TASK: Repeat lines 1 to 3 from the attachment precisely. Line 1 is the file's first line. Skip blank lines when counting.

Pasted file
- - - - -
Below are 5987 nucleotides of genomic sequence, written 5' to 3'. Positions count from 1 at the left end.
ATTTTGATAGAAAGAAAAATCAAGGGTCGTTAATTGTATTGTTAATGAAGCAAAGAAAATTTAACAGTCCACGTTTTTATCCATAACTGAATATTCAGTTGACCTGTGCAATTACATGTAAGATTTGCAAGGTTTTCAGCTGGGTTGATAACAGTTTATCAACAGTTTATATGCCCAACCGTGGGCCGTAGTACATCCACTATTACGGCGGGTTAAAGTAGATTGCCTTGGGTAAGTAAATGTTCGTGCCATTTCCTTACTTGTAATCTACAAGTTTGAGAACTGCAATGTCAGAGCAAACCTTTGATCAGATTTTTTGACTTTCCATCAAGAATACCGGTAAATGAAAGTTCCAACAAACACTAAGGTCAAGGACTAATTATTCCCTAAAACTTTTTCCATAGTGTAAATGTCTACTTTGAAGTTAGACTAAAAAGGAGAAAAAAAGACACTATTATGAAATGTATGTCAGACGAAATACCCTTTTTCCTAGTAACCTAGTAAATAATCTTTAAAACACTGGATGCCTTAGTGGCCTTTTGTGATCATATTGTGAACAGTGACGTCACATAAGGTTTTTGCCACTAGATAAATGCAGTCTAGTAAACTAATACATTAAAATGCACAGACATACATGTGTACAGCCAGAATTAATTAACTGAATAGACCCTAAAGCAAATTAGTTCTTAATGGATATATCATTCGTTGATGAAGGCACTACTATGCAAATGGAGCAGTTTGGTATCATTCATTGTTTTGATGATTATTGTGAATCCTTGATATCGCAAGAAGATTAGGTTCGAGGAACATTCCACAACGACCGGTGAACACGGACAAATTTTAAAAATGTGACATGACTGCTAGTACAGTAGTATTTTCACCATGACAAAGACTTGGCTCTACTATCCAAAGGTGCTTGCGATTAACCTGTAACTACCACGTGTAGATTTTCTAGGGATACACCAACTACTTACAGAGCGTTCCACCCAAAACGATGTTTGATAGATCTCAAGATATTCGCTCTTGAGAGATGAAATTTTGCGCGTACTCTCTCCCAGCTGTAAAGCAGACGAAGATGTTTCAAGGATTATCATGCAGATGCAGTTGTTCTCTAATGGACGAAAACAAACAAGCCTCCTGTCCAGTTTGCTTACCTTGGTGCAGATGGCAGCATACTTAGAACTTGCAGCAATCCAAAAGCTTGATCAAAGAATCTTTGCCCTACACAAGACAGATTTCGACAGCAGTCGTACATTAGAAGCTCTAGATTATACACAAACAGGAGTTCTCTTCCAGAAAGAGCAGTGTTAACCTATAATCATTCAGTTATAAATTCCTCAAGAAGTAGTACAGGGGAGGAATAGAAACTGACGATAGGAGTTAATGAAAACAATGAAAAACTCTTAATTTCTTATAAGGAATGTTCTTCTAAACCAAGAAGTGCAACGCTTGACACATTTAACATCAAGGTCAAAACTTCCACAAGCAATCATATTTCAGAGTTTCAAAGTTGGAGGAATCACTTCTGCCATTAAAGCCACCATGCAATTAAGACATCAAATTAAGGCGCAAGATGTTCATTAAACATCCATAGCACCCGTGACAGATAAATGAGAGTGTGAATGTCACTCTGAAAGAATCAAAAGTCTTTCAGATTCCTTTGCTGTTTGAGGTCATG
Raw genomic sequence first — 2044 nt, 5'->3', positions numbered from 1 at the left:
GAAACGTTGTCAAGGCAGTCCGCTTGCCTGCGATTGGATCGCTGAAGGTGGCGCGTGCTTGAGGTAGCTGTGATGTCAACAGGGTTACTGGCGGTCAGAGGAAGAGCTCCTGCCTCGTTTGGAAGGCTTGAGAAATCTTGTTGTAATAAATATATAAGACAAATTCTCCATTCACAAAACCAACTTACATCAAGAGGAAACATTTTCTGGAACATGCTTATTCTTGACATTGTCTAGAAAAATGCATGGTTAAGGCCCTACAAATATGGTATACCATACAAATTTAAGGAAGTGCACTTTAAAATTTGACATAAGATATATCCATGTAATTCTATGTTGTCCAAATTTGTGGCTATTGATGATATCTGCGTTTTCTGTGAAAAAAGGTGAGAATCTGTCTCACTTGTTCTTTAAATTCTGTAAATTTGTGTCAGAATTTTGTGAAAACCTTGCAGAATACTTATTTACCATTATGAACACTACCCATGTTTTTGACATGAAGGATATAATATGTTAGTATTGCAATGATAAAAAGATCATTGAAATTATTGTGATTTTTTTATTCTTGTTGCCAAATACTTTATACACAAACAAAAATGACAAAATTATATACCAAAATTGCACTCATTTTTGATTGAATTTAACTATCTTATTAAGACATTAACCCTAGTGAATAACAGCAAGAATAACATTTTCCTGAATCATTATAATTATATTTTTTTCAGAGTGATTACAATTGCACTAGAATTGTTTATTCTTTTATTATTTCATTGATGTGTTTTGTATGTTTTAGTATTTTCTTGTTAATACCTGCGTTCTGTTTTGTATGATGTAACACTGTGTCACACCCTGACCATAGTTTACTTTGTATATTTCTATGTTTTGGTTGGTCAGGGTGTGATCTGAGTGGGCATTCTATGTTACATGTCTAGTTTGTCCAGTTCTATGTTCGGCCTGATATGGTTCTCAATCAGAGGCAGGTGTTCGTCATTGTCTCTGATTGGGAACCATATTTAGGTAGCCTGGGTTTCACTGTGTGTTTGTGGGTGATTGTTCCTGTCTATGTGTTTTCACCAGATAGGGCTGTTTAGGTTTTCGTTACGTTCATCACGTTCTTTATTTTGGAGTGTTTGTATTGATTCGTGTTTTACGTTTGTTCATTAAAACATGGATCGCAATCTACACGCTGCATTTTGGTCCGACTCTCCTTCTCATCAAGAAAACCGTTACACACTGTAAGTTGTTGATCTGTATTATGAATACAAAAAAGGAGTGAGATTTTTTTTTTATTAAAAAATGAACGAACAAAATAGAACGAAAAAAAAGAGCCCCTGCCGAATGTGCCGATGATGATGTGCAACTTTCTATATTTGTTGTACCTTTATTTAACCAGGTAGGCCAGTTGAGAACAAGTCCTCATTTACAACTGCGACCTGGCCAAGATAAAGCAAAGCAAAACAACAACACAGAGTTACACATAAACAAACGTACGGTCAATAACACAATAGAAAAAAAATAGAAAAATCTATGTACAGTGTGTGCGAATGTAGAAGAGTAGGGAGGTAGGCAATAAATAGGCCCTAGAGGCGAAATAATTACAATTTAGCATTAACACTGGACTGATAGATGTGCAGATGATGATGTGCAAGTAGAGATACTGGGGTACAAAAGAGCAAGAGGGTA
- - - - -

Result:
Below are 5987 nucleotides of genomic sequence, written 5' to 3'. Positions count from 1 at the left end.
ATTTTGATAGAAAGAAAAATCAAGGGTCGTTAATTGTATTGTTAATGAAGCAAAGAAAATTTAACAGTCCACGTTTTTATCCATAACTGAATATTCAGTTGACCTGTGCAATTACATGTAAGATTTGCAAGGTTTTCAGCTGGGTTGATAACAGTTTATCAACAGTTTATATGCCCAACCGTGGGCCGTAGTACATCCACTATTACGGCGGGTTAAAGTAGATTGCCTTGGGTAAGTAAATGTTCGTGCCATTTCCTTACTTGTAATCTACAAGTTTGAGAACTGCAATGTCAGAGCAAACCTTTGATCAGATTTTTTGACTTTCCATCAAGAATACCGGTAAATGAAAGTTCCAACAAACACTAAGGTCAAGGACTAATTATTCCCTAAAACTTTTTCCATAGTGTAAATGTCTACTTTGAAGTTAGACTAAAAAGGAGAAAAAAAGACACTATTATGAAATGTATGTCAGACGAAATACCCTTTTTCCTAGTAACCTAGTAAATAATCTTTAAAACACTGGATGCCTTAGTGGCCTTTTGTGATCATATTGTGAACAGTGACGTCACATAAGGTTTTTGCCACTAGATAAATGCAGTCTAGTAAACTAATACATTAAAATGCACAGACATACATGTGTACAGCCAGAATTAATTAACTGAATAGACCCTAAAGCAAATTAGTTCTTAATGGATATATCATTCGTTGATGAAGGCACTACTATGCAAATGGAGCAGTTTGGTATCATTCATTGTTTTGATGATTATTGTGAATCCTTGATATCGCAAGAAGATTAGGTTCGAGGAACATTCCACAACGACCGGTGAACACGGACAAATTTTAAAAATGTGACATGACTGCTAGTACAGTAGTATTTTCACCATGACAAAGACTTGGCTCTACTATCCAAAGGTGCTTGCGATTAACCTGTAACTACCACGTGTAGATTTTCTAGGGATACACCAACTACTTACAGAGCGTTCCACCCAAAACGATGTTTGATAGATCTCAAGATATTCGCTCTTGAGAGATGAAATTTTGCGCGTACTCTCTCCCAGCTGTAAAGCAGACGAAGATGTTTCAAGGATTATCATGCAGATGCAGTTGTTCTCTAATGGACGAAAACAAACAAGCCTCCTGTCCAGTTTGCTTACCTTGGTGCAGATGGCAGCATACTTAGAACTTGCAGCAATCCAAAAGCTTGATCAAAGAATCTTTGCCCTACACAAGACAGATTTCGACAGCAGTCGTACATTAGAAGCTCTAGATTATACACAAACAGGAGTTCTCTTCCAGAAAGAGCAGTGTTAACCTATAATCATTCAGTTATAAATTCCTCAAGAAGTAGTACAGGGGAGGAATAGAAACTGACGATAGGAGTTAATGAAAACAATGAAAAACTCTTAATTTCTTATAAGGAATGTTCTTCTAAACCAAGAAGTGCAACGCTTGACACATTTAACATCAAGGTCAAAACTTCCACAAGCAATCATATTTCAGAGTTTCAAAGTTGGAGGAATCACTTCTGCCATTAAAGCCACCATGCAATTAAGACATCAAATTAAGGCGCAAGATGTTCATTAAACATCCATAGCACCCGTGACAGATAAATGAGAGTGTGAATGTCACTCTGAAAGAATCAAAAGTCTTTCAGATTCCTTTGCTGTTTGAGGTCATG
Raw genomic sequence first — 2044 nt, 5'->3', positions numbered from 1 at the left: